It probably was not the way Alex Dowsett expected his last professional bike race in Britain to go, but stage five of the Tour of Britain last week was the denouement of the 33-year-old's racing career on home soil.
The Queen's death last Thursday led to the final three stages of the Tour of Britain being cancelled, with Dowsett finding out while in a hotel near Gloucester on Friday morning.
While the Israel-Premier Tech rider still has a few races still to come in his last few months as a professional, last week was very much part of his farewell from the WorldTour.
Last month, Dowsett announced his retirement, saying that he had changed his mind on a future in the WorldTour once it had become clear that it would be another "waiting game" to find a contract.
Speaking to Cycling Weekly in Nottingham ahead of stage five, he said that it was "more significant" announcing his career end than he imagined.
"I've know for a while now, a long time, but it was more significant releasing the information than I gave it credit for, than I thought it would be," Dowsett explained. "It has been quite exciting. Since the announcement there has been quite a few opportunities have arisen.
"It's been massive. Half in terms of support, but also people enquiring as to what I'm doing next and wanting to be involved in other things, stuff that I've never considered. Just saying yes to a lot of things, and keeping my options well and truly open."
Last month he explained: "My future is still going to be on two wheels, this isn’t a retirement from cycling. This is a retirement from the WorldTour.”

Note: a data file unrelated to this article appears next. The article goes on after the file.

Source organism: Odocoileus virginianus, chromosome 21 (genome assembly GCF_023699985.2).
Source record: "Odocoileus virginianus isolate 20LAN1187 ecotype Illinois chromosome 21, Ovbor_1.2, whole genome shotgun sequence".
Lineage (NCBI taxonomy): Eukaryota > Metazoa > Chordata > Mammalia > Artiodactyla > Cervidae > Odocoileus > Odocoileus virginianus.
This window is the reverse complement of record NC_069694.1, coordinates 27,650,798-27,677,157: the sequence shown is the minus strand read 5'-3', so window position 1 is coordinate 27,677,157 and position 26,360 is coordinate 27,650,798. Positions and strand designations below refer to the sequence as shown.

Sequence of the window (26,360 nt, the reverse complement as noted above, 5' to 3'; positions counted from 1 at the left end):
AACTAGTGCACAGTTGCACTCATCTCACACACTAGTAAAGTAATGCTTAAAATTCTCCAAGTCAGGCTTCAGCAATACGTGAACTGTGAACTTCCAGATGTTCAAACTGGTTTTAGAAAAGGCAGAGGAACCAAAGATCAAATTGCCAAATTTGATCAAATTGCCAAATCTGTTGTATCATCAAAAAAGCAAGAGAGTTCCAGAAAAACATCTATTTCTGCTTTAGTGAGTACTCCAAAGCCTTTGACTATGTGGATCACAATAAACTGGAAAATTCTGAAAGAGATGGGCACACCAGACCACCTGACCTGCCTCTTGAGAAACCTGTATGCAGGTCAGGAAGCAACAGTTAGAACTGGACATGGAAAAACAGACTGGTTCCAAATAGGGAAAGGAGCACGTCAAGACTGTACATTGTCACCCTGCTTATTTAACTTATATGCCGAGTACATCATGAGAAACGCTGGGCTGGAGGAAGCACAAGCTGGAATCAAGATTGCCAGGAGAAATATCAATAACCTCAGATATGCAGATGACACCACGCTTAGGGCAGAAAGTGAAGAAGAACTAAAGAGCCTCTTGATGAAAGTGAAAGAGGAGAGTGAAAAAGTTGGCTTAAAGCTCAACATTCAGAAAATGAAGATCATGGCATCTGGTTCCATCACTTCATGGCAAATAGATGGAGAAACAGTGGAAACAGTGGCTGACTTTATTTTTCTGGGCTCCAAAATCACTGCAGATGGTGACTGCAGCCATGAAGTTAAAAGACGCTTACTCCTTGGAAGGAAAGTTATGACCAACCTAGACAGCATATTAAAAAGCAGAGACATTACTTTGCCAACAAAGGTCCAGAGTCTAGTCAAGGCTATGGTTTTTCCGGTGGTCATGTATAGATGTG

Dowsett is behind a cycling brand called Thighs Club, which makes aero clothing for cyclists.
“I’m looking forward to actually being able to help more people go faster, with some business plans we have, and not being worried that I’m helping people beat me but just enjoying helping people go faster,” he said.
The man from Essex holds the record for most British time trial titles - six - and won two Giro d'Italia stages across his career. He also briefly held the Hour Record, with a distance of 52.937km, before handing it over to Bradley Wiggins a month later in 2015; he is one of the five Britons to hold the record.
On stage four, Dowsett was part of a gruppetto, or the group at the back of the race with Richie Porte, who has retired from the sport following the Tour of Britain.
"We chatted a little bit," Dowsett explained. "We're quite similar in that retirement is a bit of an unknown. We were having a good chat about our career really, how much cycling has changed over the years. I knew Richie from when we were both U23s back in Italy, he was on an Italian team, I was on the national one. It has been cool to share a career with him."
He said in his announcement that he could not face the "waiting game" of trying to find a contract in pro cycling next year. Expanding on this last week, he said that there was always "one reason or another" for it to be hard, from the pandemic to teams folding to relegation.
"The last few contract cycles have not been much fun," Dowsett said. "It's part of it, unfortunately. This year, it seems like there's more teams than there are riders, certainly at a pro conti level, but those teams don't necessarily have the funds to fund the level of rider they want. There never seems to be a good reason to be up for contract, for one reason or another over the last few years.
"There's always a something. All you need is one team to fold and then it's pandemonium. This year with all the relegation, a lot has been pushed to the end of the year for everyone. It's hassle. I think when I informed my manager of my plans he breathed a sigh of relief, that was a load of his mind."
With his manager relieved, Dowsett seems to be looking to the future now with optimism, with all those opportunities in his jersey pocket.
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